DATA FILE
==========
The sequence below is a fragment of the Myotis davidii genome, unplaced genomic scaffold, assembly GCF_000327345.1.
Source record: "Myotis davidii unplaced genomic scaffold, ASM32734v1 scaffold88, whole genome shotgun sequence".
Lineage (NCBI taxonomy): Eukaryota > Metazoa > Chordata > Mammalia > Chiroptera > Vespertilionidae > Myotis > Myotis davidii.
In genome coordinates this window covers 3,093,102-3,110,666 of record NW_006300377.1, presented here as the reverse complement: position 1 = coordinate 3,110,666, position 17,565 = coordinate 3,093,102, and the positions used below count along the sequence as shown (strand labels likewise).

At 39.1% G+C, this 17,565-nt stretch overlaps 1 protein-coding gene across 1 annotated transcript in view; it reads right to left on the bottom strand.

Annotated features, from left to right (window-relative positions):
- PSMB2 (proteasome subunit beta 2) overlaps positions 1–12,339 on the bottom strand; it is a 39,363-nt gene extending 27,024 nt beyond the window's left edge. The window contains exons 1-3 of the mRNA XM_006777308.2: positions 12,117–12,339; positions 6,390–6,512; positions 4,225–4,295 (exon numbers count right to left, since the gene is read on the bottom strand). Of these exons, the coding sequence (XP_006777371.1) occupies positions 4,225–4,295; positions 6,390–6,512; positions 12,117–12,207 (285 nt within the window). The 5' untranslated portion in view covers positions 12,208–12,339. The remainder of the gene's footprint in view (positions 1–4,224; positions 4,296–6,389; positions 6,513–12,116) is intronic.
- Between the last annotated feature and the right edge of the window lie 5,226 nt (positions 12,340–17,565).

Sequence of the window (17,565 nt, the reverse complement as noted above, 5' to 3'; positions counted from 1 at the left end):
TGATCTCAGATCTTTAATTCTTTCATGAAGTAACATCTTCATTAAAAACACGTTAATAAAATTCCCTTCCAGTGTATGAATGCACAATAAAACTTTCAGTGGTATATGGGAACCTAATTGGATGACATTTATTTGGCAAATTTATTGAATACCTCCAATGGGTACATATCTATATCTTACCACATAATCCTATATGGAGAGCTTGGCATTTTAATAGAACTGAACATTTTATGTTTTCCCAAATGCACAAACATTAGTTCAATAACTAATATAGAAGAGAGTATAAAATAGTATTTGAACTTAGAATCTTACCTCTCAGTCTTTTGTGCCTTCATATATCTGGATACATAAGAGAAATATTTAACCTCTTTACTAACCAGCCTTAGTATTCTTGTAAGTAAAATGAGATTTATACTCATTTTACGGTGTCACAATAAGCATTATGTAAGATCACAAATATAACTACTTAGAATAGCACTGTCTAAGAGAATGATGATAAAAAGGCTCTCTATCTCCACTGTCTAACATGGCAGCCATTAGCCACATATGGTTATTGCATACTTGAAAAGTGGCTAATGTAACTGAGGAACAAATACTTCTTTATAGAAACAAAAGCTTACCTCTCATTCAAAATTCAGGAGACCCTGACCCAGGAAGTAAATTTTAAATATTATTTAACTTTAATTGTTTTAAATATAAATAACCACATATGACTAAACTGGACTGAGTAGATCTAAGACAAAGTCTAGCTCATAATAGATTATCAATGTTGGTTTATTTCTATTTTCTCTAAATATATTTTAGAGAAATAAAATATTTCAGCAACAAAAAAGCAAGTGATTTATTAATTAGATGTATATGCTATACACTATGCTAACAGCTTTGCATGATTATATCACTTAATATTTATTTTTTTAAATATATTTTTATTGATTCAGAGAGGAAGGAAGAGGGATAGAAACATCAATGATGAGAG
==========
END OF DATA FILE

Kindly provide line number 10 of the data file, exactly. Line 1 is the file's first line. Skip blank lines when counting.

TGATCTCAGATCTTTAATTCTTTCATGAAGTAACATCTTCATTAAAAACACGTTAATAAAATTCCCTTCCAGTGTATGAATGCACAATAAAACTTTCAGTGGTATATGGGAACCTAATTGGATGACATTTATTTGGCAAATTTATTGAATACCTCCAATGGGTACATATCTATATCTTACCACATAATCCTATATGGAGAGCTTGGCATTTTAATAGAACTGAACATTTTATGTTTTCCCAAATGCACAAACATTAGTTCAATAACTAATATAGAAGAGAGTATAAAATAGTATTTGAACTTAGAATCTTACCTCTCAGTCTTTTGTGCCTTCATATATCTGGATACATAAGAGAAATATTTAACCTCTTTACTAACCAGCCTTAGTATTCTTGTAAGTAAAATGAGATTTATACTCATTTTACGGTGTCACAATAAGCATTATGTAAGATCACAAATATAACTACTTAGAATAGCACTGTCTAAGAGAATGATGATAAAAAGGCTCTCTATCTCCACTGTCTAACATGGCAGCCATTAGCCACATATGGTTATTGCATACTTGAAAAGTGGCTAATGTAACTGAGGAACAAATACTTCTTTATAGAAACAAAAGCTTACCTCTCATTCAAAATTCAGGAGACCCTGACCCAGGAAGTAAATTTTAAATATTATTTAACTTTAATTGTTTTAAATATAAATAACCACATATGACTAAACTGGACTGAGTAGATCTAAGACAAAGTCTAGCTCATAATAGATTATCAATGTTGGTTTATTTCTATTTTCTCTAAATATATTTTAGAGAAATAAAATATTTCAGCAACAAAAAAGCAAGTGATTTATTAATTAGATGTATATGCTATACACTATGCTAACAGCTTTGCATGATTATATCACTTAATATTTATTTTTTTAAATATATTTTTATTGATTCAGAGAGGAAGGAAGAGGGATAGAAACATCAATGATGAGAG